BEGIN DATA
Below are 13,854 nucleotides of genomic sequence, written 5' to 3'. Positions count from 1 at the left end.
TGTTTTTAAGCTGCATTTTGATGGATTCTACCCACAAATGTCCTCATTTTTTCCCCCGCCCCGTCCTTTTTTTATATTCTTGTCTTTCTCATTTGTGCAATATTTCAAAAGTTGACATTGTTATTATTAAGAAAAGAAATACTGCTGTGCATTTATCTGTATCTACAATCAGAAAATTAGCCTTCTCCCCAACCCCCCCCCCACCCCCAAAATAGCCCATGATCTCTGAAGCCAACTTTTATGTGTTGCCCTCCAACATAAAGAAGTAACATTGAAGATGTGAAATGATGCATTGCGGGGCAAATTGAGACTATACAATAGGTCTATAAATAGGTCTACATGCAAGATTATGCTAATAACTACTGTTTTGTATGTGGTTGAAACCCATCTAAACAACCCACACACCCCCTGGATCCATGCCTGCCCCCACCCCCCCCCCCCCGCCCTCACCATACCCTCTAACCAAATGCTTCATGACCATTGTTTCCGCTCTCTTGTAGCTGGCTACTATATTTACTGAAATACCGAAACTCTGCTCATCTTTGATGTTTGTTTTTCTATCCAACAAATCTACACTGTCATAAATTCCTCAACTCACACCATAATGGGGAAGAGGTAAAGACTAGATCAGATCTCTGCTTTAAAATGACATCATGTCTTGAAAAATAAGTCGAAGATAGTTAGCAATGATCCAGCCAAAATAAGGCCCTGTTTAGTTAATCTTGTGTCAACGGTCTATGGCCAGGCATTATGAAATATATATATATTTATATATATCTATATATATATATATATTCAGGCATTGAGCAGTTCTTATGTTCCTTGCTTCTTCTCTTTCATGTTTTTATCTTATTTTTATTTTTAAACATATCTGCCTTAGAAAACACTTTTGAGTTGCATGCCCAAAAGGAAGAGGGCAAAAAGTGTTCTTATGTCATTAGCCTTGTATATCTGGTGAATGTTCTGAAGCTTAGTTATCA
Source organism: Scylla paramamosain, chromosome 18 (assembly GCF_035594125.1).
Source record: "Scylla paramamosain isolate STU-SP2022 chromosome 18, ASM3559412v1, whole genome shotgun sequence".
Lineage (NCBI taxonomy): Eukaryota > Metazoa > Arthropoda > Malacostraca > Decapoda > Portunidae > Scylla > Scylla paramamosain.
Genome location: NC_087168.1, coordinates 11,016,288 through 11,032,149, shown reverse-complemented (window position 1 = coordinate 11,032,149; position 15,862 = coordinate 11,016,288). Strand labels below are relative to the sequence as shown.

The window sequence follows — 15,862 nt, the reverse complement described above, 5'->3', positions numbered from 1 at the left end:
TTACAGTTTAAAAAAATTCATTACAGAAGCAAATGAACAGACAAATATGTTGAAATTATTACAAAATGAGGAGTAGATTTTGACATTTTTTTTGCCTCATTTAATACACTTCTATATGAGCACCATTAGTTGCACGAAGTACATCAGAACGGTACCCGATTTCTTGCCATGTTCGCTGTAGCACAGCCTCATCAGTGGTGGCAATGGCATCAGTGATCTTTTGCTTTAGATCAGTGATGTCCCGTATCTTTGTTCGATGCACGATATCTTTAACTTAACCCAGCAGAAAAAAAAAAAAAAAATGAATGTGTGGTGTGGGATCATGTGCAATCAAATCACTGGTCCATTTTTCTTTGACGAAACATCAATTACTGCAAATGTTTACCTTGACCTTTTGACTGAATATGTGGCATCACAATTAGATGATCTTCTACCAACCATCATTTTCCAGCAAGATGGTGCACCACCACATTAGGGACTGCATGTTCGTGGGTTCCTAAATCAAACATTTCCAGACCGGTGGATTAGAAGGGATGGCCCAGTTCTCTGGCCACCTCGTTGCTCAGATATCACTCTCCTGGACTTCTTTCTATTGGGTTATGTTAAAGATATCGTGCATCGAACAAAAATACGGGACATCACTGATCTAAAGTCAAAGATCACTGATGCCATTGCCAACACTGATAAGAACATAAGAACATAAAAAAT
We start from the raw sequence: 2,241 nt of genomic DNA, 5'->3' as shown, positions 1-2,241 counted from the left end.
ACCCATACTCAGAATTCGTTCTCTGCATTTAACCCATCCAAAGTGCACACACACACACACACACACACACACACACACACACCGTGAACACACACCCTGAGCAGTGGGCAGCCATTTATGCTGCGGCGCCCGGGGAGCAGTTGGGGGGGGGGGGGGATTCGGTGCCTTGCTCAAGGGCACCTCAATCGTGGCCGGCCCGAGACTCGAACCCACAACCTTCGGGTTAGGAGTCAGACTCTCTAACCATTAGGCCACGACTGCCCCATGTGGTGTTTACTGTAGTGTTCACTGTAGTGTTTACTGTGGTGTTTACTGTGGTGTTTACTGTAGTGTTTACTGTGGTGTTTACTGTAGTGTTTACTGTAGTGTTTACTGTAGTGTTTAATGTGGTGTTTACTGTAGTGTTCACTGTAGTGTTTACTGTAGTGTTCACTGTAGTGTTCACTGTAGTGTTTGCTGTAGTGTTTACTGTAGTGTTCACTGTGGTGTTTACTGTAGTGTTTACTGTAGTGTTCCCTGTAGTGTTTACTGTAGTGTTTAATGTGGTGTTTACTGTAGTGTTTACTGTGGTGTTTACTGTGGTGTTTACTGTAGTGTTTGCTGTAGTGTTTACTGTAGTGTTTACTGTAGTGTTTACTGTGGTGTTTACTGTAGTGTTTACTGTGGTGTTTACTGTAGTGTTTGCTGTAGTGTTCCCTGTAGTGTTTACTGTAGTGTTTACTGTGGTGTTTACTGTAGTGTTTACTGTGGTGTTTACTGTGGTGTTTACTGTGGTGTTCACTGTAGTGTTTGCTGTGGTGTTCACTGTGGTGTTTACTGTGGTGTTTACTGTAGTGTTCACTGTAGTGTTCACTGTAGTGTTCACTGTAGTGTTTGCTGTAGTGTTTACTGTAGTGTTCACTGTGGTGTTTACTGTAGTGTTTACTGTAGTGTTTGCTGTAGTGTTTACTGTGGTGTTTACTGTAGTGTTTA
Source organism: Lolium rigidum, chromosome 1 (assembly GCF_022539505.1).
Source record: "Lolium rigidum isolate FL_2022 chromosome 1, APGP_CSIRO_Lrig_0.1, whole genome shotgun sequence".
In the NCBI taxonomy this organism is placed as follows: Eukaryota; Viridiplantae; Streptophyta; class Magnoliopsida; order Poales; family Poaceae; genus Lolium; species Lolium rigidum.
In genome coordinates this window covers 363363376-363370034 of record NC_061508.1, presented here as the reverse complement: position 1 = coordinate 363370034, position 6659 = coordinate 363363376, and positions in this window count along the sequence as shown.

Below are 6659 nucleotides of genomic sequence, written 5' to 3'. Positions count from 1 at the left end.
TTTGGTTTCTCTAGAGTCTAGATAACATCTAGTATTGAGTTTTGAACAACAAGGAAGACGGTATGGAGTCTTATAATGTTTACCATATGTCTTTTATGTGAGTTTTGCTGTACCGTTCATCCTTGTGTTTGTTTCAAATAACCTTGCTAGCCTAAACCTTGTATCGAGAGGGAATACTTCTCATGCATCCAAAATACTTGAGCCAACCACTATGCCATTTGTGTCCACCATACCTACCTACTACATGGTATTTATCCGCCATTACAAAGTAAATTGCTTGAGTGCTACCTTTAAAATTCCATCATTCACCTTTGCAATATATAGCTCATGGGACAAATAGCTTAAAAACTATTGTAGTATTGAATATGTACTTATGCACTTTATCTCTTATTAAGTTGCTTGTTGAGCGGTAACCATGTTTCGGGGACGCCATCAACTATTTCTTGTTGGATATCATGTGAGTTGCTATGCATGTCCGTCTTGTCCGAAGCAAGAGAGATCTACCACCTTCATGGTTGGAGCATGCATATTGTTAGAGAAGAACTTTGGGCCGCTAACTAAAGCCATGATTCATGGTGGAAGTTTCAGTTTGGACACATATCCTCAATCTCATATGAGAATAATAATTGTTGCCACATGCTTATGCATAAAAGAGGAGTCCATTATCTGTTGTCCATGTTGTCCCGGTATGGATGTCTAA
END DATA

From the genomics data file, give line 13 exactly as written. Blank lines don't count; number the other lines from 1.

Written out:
In the NCBI taxonomy this organism is placed as follows: Eukaryota; Viridiplantae; Streptophyta; class Magnoliopsida; order Poales; family Poaceae; genus Lolium; species Lolium rigidum.